A Bush Grows in Philadelphia
When I grew up in Philly during the 1940s and 1950s, my family was not particularly religious. My dad was a nonpracticing Catholic, and my mom was a nonpracticing Protestant. My grandfather was essentially an atheist.
Although my mom did not attend church, she ensured her children did. My brother and I spent many Sundays at Sunday school, where I got pretty good at listening to and understanding various Bible stories. I still have a small Bible my Sunday school teacher gave me in 1953.
My dad, despite not attending church at that time, abided by the Catholic edict of not eating meat on Fridays. Our Friday meals were mainly macaroni and cheese with canned tuna. So, Dad still believed in Catholicism; he just did not partake of the in-person part.
Thus, I was unsurprised when he suggested that he take my brother and me to see a shrine—actually, a bush—in Fairmount Park. In 1953, several schoolgirls from St. Gregory’s Roman Catholic parochial school, located near 52nd Street and Lancaster Avenue, claimed to see an apparition of the Virgin Mary in this bush. Tens of thousands of enthusiastic Catholics flooded the park in hopes of seeing the mother of Jesus.
My dad took us there at least three times. I never saw the Virgin Mary, but I did see hundreds of items affixed to the bush where she is said to have appeared. There were crutches from people allegedly cured by visiting the sacred bush, money, prayer cards, and all sorts of other religious symbols. At the time, I wondered why people didn’t just take the money. I suppose that they did at some point.
It was rumored that on October 25, 1953, the Virgin Mary would reappear at the bush. Over 50,000 people showed up to witness the reappearance, despite the fact that the Catholic Church had dismissed the apparition as a mass hallucination. I’m not sure whether they’re still there, but decades after the first vision, a large wooden cross and a statue of Mary remained at the site.
It’s easy for us modern people, so used to social media’s falsehoods, to scoff at how people reacted back in 1953, but remember this: Those adults had just experienced 18 of the worst years in American history. The Great Depression, followed by World War 2, and then the Cold War—when we thought the Russians would send atomic bombs to annihilate us—took their toll. Those Americans also lived through the Spanish flu pandemic when they were kids or young adults. People back then were seeking something positive in their lives. The Virgin Mary’s appearance gave them hope.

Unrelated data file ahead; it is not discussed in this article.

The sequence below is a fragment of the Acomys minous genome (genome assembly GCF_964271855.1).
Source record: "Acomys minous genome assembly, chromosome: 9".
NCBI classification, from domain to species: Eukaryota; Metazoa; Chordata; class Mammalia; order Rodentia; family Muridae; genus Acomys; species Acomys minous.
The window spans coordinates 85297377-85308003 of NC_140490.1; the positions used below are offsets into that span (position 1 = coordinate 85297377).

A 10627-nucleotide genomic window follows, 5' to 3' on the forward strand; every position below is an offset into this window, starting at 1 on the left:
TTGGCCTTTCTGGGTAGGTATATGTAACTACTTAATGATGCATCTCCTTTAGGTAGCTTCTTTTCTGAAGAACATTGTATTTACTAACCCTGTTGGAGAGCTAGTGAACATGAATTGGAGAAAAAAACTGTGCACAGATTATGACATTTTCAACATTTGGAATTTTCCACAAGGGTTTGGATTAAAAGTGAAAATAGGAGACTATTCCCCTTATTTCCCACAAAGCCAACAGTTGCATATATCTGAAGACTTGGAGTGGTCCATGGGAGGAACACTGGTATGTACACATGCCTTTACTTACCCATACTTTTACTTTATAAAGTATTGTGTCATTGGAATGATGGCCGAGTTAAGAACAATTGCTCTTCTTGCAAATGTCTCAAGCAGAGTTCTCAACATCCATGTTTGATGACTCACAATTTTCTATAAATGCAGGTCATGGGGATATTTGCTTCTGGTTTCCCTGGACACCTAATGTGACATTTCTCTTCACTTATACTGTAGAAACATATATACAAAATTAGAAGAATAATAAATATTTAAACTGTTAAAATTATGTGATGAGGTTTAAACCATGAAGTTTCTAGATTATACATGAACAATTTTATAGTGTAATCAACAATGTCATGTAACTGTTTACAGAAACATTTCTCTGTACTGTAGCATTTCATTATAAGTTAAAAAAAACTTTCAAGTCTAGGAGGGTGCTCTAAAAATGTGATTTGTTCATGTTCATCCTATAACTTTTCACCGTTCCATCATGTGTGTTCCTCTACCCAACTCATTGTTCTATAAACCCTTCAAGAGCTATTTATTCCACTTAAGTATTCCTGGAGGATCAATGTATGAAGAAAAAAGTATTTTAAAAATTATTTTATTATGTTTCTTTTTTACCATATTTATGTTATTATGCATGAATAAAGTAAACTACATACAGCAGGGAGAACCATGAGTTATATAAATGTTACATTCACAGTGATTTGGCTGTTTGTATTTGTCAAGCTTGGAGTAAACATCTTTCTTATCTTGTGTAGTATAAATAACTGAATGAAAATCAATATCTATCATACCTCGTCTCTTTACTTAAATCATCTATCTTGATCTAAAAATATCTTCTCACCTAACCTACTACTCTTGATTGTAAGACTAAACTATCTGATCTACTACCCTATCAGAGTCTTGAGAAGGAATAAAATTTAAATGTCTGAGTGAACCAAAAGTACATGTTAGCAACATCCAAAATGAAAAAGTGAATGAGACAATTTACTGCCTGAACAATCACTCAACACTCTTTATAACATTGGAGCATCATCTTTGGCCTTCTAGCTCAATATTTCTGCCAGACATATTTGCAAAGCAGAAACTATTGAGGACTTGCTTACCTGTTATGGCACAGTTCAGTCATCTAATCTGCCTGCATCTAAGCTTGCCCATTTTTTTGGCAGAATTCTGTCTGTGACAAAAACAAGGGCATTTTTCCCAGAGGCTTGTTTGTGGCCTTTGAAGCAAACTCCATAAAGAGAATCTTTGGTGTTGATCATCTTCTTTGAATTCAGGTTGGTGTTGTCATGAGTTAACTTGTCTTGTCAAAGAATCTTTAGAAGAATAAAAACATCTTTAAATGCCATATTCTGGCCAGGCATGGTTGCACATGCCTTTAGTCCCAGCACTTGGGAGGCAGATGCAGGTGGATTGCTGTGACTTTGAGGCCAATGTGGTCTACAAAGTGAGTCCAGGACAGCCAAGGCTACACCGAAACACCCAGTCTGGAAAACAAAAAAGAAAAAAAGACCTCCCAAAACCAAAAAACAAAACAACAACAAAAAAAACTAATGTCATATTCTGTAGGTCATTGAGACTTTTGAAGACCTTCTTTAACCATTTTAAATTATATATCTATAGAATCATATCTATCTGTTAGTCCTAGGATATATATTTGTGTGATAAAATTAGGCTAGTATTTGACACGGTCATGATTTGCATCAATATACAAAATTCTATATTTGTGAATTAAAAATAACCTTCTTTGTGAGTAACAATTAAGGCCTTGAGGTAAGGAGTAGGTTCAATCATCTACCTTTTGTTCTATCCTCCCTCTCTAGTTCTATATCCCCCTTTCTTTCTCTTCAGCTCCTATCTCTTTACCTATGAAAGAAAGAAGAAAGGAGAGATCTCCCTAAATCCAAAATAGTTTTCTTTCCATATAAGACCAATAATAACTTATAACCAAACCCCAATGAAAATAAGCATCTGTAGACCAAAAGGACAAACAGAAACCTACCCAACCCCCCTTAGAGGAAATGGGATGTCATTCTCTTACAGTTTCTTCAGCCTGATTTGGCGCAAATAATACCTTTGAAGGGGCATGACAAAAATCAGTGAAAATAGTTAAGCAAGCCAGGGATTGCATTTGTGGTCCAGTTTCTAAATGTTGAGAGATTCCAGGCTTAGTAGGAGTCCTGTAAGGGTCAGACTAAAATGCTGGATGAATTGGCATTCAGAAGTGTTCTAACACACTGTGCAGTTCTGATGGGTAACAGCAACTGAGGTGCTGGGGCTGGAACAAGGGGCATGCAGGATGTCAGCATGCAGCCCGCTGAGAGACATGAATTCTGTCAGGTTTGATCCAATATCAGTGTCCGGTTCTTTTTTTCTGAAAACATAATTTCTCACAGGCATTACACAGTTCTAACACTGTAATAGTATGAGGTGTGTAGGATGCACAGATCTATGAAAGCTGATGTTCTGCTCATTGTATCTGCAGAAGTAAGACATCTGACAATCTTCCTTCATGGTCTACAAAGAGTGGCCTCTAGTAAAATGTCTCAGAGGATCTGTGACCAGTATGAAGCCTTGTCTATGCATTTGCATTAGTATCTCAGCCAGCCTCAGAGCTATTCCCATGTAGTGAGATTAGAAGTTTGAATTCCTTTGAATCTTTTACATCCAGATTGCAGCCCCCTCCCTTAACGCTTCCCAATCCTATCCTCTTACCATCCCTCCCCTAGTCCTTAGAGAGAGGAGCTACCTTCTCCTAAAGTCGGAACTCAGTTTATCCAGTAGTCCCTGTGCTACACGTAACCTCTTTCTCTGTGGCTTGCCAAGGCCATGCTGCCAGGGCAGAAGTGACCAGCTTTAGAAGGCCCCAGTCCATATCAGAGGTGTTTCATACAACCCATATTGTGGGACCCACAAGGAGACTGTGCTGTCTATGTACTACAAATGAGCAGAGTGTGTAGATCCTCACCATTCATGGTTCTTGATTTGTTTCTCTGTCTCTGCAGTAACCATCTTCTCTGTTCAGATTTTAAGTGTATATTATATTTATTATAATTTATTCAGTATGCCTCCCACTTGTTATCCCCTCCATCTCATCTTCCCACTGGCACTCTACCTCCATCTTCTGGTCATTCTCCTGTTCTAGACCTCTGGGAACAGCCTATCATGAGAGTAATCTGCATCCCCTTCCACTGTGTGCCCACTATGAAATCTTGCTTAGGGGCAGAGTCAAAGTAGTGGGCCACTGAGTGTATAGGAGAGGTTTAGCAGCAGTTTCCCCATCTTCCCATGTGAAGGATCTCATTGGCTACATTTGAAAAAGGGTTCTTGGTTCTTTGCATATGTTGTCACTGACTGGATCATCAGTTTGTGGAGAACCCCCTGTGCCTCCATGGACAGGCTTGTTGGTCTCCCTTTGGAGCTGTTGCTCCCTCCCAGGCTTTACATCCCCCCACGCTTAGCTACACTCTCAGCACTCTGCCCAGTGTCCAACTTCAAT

I was only nine years old at that time, and I believed every word about the visitation of Mary, Mother of God. I didn’t turn Catholic like my dad and instead continued to win candy for remembering passages from the Bible at my little church at B Street and Allegheny Avenue. That said, the Catholic Church was not done with me.
By 1956, my best friends were all Catholics. They often took me to St. Hugh of Cluny Church, located at Howard Street and Tioga Street. It was always a cathartic moment listening to the priest speak in a language I didn’t understand and seeing the pomp and glory of the statues and proceedings. It was exciting to me. So, one day, I told my mom I wanted to convert to Catholicism. She was okay with that, and I started catechism classes at St. Hugh. I would come home and tell her about what I had learned, and one day, she said she wanted to convert as well. Then, my mom and I took classes together, and we even were confirmed together. Once, my mom asked the priest why the Old Testament was full of things the New Testament said not to do. He replied that Catholics didn’t pay much attention to the Old Testament. I thought that was funny, and I still do.
My effect on the Catholic Church didn’t stop with my mom. My dad also decided he would return to the church, and until he passed away in 1986, he never missed Mass. Both my mom and my dad were buried at Resurrection Cemetery in Ben Salem, PA.
As for me, like all good Catholic boys from Kensington, by the time I was in my mid-teens, I went to confession and was absolved from all my impure thoughts, and I played hooky from Sunday Mass. Instead, I ate French fries at the Olympia restaurant at Howard Street and Allegheny Avenue. I was proud to have my dog tags say my religion was Catholic when I joined the Air Force in 1962 at the age of 18.
I cannot say that I have kept up with my Catholic religion, but I can say that much of what I learned from the priest who taught me catechism has hopefully made me a better person. So while although today I do not believe in heavenly visitations, I do think people need hope, structure, and tradition. If that comes from a bush growing in Philadelphia’s Fairmont Park, so be it.
Originally posted on The Kensington Neighborhood Alumni Group on Facebook.